Thursday, December 28, 2006

2006: Year in Review

My purpose in blogging is two-fold:

1) To practice writing on various and sundry things
2) To proclaim the Gospel’s impact in all things

To that end this year in review will cover religious issues. Some are unique events and others are part of growing or interesting trends. Obviously, given my conservative, Calvinistic, Presbyterian background, some of them will be narrow issues indeed.

I chose religion because where the church goes so goes the culture…and the politics…and the laws….you get the idea.

The church leaders and members need to keep an eye on churchly trends—at home and abroad.

1. Brian McLaren on the Homosexual Question

Brian who…? He is one of the leaders of the emerging church. He tries to tip-toe around the homosexual issue with church visitors. If this is part of being "emerging church" I don't want it!

2. Growth of High-Church practice

The growth is primarily through church movements into Anglicanism. However, in the Reformed churches it is through emphasis on liturgy and the Lord's Supper (hint: weekly Communion).

3. Rocky Mountain (Tainted) Spring Water

Haggard. & then a co-worker. Then Barnes….they all drank from the same fount.

And they all came out of the closet. Terrible. Sad.

4. Christian Leader Is Doctrinally Liberal

More amazing than point 3 (everyone sins) is the doctrinal heresies that lie behind it. Remember, Haggard was the leader of a large Christian group (NEA), yet he believed in sinless perfectionism. (30:15 into the interview). And he defined "Evangelicalism" as ranging from Benny Hinn to R. C Sproul! (4 minutes into the interview). But then most Christians don't take doctrine seriously...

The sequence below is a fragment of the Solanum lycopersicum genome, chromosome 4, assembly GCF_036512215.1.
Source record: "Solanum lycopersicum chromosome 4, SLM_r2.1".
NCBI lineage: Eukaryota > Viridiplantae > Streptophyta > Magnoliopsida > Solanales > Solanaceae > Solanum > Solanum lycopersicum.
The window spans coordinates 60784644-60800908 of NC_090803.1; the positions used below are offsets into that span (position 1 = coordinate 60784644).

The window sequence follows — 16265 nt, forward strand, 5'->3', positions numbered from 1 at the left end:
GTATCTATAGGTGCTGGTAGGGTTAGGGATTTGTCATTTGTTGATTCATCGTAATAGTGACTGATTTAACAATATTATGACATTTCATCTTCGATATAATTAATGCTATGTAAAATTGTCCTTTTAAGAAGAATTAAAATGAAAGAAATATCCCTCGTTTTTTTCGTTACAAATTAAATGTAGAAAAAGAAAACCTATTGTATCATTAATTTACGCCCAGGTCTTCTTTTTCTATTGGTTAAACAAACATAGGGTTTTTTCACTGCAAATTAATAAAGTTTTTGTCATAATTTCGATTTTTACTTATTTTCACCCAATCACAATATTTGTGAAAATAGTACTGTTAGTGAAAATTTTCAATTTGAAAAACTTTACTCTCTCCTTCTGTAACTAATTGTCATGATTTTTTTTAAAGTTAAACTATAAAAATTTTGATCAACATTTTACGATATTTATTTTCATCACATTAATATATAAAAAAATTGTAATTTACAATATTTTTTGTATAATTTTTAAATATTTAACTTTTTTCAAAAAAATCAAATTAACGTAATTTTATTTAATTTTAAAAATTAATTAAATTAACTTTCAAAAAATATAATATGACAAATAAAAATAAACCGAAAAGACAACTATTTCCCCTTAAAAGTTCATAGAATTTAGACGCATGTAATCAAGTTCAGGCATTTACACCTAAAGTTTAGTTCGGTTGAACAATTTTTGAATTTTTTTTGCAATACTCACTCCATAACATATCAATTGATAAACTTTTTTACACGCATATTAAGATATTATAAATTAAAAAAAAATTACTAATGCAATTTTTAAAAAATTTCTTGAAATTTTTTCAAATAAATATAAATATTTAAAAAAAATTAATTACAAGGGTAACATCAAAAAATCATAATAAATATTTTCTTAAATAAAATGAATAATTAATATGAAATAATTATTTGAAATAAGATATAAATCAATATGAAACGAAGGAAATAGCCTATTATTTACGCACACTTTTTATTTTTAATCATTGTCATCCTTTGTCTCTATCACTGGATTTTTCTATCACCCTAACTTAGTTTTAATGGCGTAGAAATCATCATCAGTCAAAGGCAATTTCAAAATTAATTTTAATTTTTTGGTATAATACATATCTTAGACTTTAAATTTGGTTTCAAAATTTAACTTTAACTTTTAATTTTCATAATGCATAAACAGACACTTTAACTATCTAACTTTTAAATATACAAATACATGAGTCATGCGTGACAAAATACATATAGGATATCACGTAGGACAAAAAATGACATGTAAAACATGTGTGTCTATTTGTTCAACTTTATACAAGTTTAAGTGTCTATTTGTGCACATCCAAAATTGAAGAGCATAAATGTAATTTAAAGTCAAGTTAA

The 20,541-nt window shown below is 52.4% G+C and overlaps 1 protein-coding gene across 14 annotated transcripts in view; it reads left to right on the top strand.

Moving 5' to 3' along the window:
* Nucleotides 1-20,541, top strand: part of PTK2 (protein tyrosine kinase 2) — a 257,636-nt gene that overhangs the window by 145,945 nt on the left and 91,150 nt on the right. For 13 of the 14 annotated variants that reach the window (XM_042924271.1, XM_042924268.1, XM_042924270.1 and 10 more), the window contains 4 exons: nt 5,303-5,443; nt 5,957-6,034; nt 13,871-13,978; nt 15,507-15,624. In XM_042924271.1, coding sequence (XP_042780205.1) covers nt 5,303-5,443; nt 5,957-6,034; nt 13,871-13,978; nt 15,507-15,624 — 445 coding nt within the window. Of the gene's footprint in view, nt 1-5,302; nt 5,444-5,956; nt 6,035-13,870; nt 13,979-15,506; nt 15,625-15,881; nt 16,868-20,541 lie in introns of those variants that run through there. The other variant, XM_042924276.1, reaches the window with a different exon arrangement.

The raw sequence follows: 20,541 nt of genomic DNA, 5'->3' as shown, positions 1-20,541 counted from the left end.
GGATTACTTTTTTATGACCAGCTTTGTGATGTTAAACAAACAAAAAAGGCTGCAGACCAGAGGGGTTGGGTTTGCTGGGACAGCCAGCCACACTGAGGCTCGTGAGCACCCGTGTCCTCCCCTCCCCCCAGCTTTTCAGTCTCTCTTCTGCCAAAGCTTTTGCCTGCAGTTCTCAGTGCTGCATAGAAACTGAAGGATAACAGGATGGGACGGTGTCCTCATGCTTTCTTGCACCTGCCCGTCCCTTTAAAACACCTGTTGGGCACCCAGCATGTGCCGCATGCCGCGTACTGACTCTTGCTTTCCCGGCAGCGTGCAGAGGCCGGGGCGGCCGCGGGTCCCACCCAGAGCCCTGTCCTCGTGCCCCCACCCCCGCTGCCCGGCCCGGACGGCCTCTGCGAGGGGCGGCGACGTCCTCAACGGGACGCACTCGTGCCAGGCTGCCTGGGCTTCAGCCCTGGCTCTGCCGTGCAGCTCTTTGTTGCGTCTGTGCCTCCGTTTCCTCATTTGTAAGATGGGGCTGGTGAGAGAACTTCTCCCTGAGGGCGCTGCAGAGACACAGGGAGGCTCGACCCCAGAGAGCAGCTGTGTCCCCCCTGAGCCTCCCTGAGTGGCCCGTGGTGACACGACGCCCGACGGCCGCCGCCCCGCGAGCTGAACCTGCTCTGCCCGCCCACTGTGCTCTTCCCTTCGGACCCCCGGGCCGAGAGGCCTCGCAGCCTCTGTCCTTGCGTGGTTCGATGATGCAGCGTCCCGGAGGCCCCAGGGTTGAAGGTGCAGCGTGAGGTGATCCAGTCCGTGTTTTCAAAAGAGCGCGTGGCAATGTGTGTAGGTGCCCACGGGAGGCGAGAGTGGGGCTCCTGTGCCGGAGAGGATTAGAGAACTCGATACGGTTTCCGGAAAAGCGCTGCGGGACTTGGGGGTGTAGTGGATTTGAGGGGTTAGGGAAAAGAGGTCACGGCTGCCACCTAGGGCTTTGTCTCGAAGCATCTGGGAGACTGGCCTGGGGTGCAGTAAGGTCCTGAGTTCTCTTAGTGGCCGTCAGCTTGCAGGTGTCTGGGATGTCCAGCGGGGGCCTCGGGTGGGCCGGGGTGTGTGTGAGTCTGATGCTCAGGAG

5. The Pope & Islam
Well, you get the picture….

6. Presbyterianism in Action

R. C Sproul Jr., son of the famous Sproul, was deposed (defrocked) for abuse of authority, illegal tax number and practice of paedocommunion. Deposition is not embarrassing for Presbyterians. Rather it shows we take discipline seriously. And discipline is to bring men to repentance. It did. Sproul and his fellow ruling elders repented. Sadly, they left their denomination and joined Wilson's group (CREC) because of their ongoing belief in paedocommunion.

7. Does It Matter How Many Americans Are Christian?

The Barna Group identifies about 40% of them as “born again” (loosely defined I might add) and 9% as "Evangelical" (more serious about the bible, etc.). So, where is the Christian impact on society….?
On the other hand,
Al Mohler (president of The Southern Baptist Theological Seminary) insists “this is a nation whose citizens are overwhelmingly Christian.” Thus, we are not a Christian nation, but a nation of Christians.
I must say, I am not sure what definition of “Christian” he is using….

8. All in the Family

Although starting a few years ago, the “family-integrated church” ideology has been gaining momentum. It is primarily homeschool centered & is not explicitly Reformed. I actually visited their conference. Many good things were said. Other questionable things were said as well. It is against any age-differentiation (ie. Sunday School, youth camp, etc.), yet properly wants children in public worship. There has been no public dialogue (for instance amongst neighboring pastors), just a public confession signed by churches (from Fundy, Arminians Baptists to OPC churches) rejecting such things as unbiblical. I am not sure what long-term impact this will have on families and inter-church relations.

9. Calvinism Is Chic

Christianity Today did a front-cover story on the rise of Calvinism in Evangelical circles (especially the Southern Baptist Convention). Now, Calvinism is certainly something to center a movement upon!

10. Federal Vision Blurred in OPC